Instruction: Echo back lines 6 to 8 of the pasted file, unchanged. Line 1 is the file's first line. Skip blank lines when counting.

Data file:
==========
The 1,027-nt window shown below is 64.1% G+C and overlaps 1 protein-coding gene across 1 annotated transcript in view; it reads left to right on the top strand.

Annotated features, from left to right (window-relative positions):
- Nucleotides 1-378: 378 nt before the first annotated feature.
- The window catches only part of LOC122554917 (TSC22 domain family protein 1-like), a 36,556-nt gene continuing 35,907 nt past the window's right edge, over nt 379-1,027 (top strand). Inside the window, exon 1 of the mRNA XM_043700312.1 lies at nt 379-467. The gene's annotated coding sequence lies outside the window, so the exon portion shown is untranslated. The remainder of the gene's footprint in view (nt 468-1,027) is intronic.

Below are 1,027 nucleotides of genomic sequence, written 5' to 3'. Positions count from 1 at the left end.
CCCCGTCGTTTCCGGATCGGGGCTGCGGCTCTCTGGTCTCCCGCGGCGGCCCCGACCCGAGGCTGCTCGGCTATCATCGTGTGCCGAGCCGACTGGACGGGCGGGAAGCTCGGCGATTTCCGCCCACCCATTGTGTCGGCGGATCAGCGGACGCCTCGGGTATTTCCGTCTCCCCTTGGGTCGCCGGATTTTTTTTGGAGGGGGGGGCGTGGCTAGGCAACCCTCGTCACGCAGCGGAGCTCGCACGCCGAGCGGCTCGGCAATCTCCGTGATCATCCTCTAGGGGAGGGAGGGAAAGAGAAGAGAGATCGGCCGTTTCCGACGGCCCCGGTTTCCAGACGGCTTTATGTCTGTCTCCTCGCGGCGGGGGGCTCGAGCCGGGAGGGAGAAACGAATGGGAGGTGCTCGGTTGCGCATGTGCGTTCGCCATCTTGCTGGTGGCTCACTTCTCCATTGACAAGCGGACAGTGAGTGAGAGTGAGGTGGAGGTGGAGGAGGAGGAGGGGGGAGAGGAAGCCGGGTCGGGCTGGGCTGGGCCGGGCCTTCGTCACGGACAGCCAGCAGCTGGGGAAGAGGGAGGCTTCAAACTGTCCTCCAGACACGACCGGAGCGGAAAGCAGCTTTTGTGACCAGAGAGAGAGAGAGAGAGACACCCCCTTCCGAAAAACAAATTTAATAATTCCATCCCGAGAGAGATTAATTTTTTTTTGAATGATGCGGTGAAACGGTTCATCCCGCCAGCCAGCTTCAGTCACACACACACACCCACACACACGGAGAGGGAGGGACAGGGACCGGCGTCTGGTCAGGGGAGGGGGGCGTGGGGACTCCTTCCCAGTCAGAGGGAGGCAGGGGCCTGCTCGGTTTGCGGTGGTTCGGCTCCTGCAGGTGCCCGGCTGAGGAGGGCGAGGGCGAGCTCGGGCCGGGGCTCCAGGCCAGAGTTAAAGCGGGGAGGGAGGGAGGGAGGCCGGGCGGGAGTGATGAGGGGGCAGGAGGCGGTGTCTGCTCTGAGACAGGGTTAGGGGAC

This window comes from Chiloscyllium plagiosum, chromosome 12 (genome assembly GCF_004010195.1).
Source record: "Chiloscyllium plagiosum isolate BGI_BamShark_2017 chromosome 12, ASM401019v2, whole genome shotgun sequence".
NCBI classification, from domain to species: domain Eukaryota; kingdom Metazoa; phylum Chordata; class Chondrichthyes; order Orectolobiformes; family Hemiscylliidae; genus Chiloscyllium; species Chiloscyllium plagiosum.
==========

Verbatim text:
CCCCGTCGTTTCCGGATCGGGGCTGCGGCTCTCTGGTCTCCCGCGGCGGCCCCGACCCGAGGCTGCTCGGCTATCATCGTGTGCCGAGCCGACTGGACGGGCGGGAAGCTCGGCGATTTCCGCCCACCCATTGTGTCGGCGGATCAGCGGACGCCTCGGGTATTTCCGTCTCCCCTTGGGTCGCCGGATTTTTTTTGGAGGGGGGGGCGTGGCTAGGCAACCCTCGTCACGCAGCGGAGCTCGCACGCCGAGCGGCTCGGCAATCTCCGTGATCATCCTCTAGGGGAGGGAGGGAAAGAGAAGAGAGATCGGCCGTTTCCGACGGCCCCGGTTTCCAGACGGCTTTATGTCTGTCTCCTCGCGGCGGGGGGCTCGAGCCGGGAGGGAGAAACGAATGGGAGGTGCTCGGTTGCGCATGTGCGTTCGCCATCTTGCTGGTGGCTCACTTCTCCATTGACAAGCGGACAGTGAGTGAGAGTGAGGTGGAGGTGGAGGAGGAGGAGGGGGGAGAGGAAGCCGGGTCGGGCTGGGCTGGGCCGGGCCTTCGTCACGGACAGCCAGCAGCTGGGGAAGAGGGAGGCTTCAAACTGTCCTCCAGACACGACCGGAGCGGAAAGCAGCTTTTGTGACCAGAGAGAGAGAGAGAGAGACACCCCCTTCCGAAAAACAAATTTAATAATTCCATCCCGAGAGAGATTAATTTTTTTTTGAATGATGCGGTGAAACGGTTCATCCCGCCAGCCAGCTTCAGTCACACACACACACCCACACACACGGAGAGGGAGGGACAGGGACCGGCGTCTGGTCAGGGGAGGGGGGCGTGGGGACTCCTTCCCAGTCAGAGGGAGGCAGGGGCCTGCTCGGTTTGCGGTGGTTCGGCTCCTGCAGGTGCCCGGCTGAGGAGGGCGAGGGCGAGCTCGGGCCGGGGCTCCAGGCCAGAGTTAAAGCGGGGAGGGAGGGAGGGAGGCCGGGCGGGAGTGATGAGGGGGCAGGAGGCGGTGTCTGCTCTGAGACAGGGTTAGGGGAC

This window comes from Chiloscyllium plagiosum, chromosome 12 (genome assembly GCF_004010195.1).
Source record: "Chiloscyllium plagiosum isolate BGI_BamShark_2017 chromosome 12, ASM401019v2, whole genome shotgun sequence".